It’s clearly long been the perspective of international humanitarian law that living through a war acquires relatively little significance for a child so long as its only immediate effects are to disrupt a child’s life, routine and material needs. It’s when conflict breaks up the family unit and primary emotional attachments are severed that real, deep damage is done.

In 2021 alone, the number of countries experiencing armed conflict was the highest in 20 years and according to UNICEF between 2005 and 2022 more than 315,000 grave violations were verified against children, committed by parties to conflict in more than 30 conflict situations across Africa, Asia, the Middle East, and Latin America – and the actual total is undoubtedly a lot higher.

In our own lifetimes we have seen barbarous acts against children and families become increasingly common in warfare, and Save the Children estimate that more than 468 million children are currently living in a conflict zone. Increasingly, the new ‘normal’ is making children both frontline targets and one of primary mechanisms for justifying further conflict and ever greater atrocities. No longer is warfare being conducted in remote battlefields in a carefully controlled manner but increasingly across urban cities dense with innocent families.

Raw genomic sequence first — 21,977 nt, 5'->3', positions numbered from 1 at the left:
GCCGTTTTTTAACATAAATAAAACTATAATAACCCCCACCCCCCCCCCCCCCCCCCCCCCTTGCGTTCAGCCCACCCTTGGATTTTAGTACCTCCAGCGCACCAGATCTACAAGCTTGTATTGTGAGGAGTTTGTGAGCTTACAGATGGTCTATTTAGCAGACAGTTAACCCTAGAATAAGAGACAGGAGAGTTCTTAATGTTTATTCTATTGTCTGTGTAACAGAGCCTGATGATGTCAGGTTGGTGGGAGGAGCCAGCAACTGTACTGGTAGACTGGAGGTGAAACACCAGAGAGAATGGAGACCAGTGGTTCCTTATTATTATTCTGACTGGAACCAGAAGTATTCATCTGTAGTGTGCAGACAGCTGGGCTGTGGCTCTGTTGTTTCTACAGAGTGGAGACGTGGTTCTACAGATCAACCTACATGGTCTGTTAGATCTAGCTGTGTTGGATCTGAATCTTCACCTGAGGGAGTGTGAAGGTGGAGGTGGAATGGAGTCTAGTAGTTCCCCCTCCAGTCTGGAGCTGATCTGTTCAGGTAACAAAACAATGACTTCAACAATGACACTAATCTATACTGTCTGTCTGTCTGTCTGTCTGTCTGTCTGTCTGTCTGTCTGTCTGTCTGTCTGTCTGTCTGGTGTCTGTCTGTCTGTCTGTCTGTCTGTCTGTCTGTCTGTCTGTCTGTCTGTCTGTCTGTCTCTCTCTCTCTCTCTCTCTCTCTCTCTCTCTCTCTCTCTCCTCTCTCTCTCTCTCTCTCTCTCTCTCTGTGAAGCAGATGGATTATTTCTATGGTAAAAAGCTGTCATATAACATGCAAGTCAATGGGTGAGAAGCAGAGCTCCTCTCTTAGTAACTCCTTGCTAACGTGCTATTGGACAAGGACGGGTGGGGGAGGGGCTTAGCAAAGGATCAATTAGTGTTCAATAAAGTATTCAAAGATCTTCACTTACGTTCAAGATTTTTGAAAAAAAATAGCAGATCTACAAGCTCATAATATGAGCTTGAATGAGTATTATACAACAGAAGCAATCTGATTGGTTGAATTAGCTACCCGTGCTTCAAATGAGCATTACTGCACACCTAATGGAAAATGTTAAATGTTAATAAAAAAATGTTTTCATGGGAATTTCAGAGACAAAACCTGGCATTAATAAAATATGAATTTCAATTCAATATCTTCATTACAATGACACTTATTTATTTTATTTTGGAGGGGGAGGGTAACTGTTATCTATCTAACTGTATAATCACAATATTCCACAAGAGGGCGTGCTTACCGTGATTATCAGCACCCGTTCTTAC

As if humanity could sink no lower, the events of this week seem to have shown us that unspeakable acts of violence against children are also becoming one of the standard weapons of modern warfare and the dubious propaganda that surrounds it.

Hearing the tragic stories unfold from the Gaza/Israel border one would have thought that both sides might have had the compassion to see that the suffering of innocent children was a reason to call for the end to warfare, not to escalate it. Sadly, compassion seems to be in short supply in certain areas of the Middle East just now.

Joseph Kelly is a Catholic publisher and theologian.